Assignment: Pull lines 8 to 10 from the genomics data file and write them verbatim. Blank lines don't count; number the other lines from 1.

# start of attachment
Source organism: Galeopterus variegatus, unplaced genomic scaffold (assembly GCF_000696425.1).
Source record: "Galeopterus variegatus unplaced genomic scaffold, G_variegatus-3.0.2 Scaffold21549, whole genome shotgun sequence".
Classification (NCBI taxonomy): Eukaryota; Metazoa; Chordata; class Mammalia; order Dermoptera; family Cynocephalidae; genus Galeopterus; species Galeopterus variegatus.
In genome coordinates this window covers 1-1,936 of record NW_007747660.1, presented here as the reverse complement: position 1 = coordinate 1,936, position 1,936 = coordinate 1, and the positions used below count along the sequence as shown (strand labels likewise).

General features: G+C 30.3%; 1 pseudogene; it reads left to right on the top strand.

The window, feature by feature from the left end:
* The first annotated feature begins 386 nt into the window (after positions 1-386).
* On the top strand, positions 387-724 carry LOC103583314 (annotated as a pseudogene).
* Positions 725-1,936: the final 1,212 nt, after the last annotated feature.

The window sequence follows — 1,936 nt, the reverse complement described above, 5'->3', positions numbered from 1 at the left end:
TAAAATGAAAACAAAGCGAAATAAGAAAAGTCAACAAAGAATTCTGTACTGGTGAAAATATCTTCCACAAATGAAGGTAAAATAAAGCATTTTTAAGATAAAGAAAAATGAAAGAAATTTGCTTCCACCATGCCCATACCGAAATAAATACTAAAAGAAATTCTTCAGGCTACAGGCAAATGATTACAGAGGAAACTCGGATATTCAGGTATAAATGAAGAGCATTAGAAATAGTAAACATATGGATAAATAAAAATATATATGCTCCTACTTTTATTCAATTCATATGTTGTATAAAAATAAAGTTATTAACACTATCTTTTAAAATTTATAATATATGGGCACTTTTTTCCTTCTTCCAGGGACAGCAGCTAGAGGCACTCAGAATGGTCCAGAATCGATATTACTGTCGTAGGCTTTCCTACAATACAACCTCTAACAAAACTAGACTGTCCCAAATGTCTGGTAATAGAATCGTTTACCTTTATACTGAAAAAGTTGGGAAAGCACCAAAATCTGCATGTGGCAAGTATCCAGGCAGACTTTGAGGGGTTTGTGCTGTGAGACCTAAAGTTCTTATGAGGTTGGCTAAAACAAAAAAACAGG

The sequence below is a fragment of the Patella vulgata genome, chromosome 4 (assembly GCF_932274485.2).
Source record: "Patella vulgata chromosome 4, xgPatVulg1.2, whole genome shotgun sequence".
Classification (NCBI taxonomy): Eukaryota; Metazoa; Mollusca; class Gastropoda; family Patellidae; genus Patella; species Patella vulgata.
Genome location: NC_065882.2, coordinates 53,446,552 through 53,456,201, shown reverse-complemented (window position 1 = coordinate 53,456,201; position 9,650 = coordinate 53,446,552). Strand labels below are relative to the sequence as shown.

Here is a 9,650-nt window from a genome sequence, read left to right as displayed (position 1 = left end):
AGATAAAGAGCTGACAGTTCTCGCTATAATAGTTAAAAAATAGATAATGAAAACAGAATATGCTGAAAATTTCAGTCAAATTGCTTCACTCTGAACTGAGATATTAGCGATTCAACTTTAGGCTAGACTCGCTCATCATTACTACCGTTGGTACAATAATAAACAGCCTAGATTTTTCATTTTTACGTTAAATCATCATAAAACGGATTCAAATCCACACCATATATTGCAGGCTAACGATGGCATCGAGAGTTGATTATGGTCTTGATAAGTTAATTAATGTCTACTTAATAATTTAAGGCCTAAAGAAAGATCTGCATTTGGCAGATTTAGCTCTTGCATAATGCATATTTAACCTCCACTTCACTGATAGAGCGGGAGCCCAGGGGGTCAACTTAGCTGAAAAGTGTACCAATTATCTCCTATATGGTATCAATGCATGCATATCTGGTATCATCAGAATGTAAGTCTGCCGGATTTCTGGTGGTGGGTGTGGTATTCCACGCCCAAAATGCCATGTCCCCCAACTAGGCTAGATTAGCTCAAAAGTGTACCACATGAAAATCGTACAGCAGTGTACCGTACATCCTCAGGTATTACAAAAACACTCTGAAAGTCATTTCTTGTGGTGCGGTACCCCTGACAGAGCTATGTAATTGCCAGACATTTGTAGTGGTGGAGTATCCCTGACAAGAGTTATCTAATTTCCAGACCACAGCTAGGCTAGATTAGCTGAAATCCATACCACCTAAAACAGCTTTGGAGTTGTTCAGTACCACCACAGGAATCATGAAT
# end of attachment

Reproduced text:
* On the top strand, positions 387-724 carry LOC103583314 (annotated as a pseudogene).
* Positions 725-1,936: the final 1,212 nt, after the last annotated feature.

The window sequence follows — 1,936 nt, the reverse complement described above, 5'->3', positions numbered from 1 at the left end: